Reviewed by Steven H Silver
Reading Curtis Sittenfeld's alternate history Rodham in the final days of the 2020 election was a bit of a surreal experience. The novel is an exploration of Hillary Rodham's life in a world in which she decides not to marry Bill Clinton. Sittenfeld begins the story shortly before Rodham meets Clinton, follows their courtship and eventually breakup, and then focuses on Rodham's career, eventually ending with a look at a very different election of 2016 and both Rodham and Clinton's roles in the election.
Although the Hillary Rodham and Bill Clinton depicted in Rodham are not the same as the people they are based on, an individual's knowledge and opinion of the real people will certainly influence their reaction to Sittenfeld's novel, although at the same time, Sittenfeld's characters are strong enough to elicit reactions to their own actions and attitudes, independent of the historical figures. Sittenfeld describes their relationship and, although it is clear that there is an intellectual level, the discussions and depictions of their sex life are lurid and frequent enough that the novel does have a certain voyeuristic feel to it. Rodham is also insistent on Clinton's charisma, however it never fully jumps of the page, which makes the reader wonder why Rodham would remain interested in him, especially as his foibles become more and more apparent to her.
Following Clinton's first, failed, political run and their decision not to marry, Sittenfeld follows Rodham's career as a law professor at Northwestern, near her family in the Chicago suburbs. Following her breakup with Clinton, Rodham focuses her attention on her own career. Sittenfeld lets the reader know that she has dated, occasionally, but nothing serious. Rodham continues to move through life until 1992, the "Year of the Woman." Following George H.W. Bush's appointment of Clarence Thomas to the Supreme Court, Rodham initially supports the candidacy of Carol Moseley Braun against Illinois Senator Alan Dixon. Her decision that Braun is unelectable means that Rodham will run against her, eventually taking the Senate seat for herself. Although this is the Senate seat that Barack Obama would eventually hold from 2005 to 2009, Rodham's victory apparently does nothing to derail Obama's own rise. Rodham's actions in derailing Braun's poltiical career, however, destroys one of Rodham's core friendships, even if Rodham doesn't realize the extent of the damage she's done, or why, for several years.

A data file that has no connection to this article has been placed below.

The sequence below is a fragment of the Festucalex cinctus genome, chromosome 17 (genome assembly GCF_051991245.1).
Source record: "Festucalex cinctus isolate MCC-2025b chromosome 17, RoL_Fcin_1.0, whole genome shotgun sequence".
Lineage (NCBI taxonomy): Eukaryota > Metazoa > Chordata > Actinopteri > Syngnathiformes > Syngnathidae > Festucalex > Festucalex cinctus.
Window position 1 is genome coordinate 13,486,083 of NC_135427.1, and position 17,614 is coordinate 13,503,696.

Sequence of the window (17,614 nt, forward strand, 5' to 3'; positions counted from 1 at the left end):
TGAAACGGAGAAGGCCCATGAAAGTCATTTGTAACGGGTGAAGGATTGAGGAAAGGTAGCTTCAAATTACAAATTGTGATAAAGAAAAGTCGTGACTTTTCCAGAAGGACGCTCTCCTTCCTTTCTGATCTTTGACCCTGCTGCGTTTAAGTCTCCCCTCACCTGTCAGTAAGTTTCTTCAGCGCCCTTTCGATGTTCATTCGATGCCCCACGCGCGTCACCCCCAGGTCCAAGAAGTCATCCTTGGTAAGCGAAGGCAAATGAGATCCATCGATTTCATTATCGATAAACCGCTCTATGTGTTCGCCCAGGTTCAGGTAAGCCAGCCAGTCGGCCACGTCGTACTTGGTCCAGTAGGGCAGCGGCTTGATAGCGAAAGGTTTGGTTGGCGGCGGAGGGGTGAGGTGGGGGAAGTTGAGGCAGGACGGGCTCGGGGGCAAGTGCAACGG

Eventually, Sittenfeld gets around to the election of 2016. She covers the intervening years with a simple list of the Presidents and Vice Presidents who followed Reagan. Two terms for George H.W. Bush, one for Jerry Brown, two for John McCain, two for Barack Obama, and then the election, which mostly focuses on the Democratic primary. Although there are certain things that are different, too many similarities with our own timeline exist. The Citizens United case occured in this timeline and was decided the same way. Upon William Rehnquist's death, John Roberts was still appointed to be Chief Justice, although by McCain rather than by George W. Bush. The biggest changes, however, are that the candidates in the Democratic primary are Rodham, Bill Clinton, Martin O'Malley, and Jim Webb. Bernie Sanders is nowhere to be seen and Donald Trump, rather than running, decides to support Rodham, although his political views eerily match those of the Trump who ran in 2016, leading to the question of why he would throw his support behind Rodham rather than a Republican who would more closely align with his views.
While Rodham explores an interesting branch point of history, the world tends to ignore the differences Sittenfeld has introduced, allowing the same events and players fulfill their destinies without change. As a character study of Hillay Rodham, it doesn't work because Sittenfeld doesn't really delve into Rodham's personality, and even when she does, it isn't clear how much of her construct is the historical Hillary Rodham Clinton and how much is the fictitious Hillary Rodham. The resulting book leaves the reader wishing that the alternate world had been better thought out and that Rodham had not been so distant.
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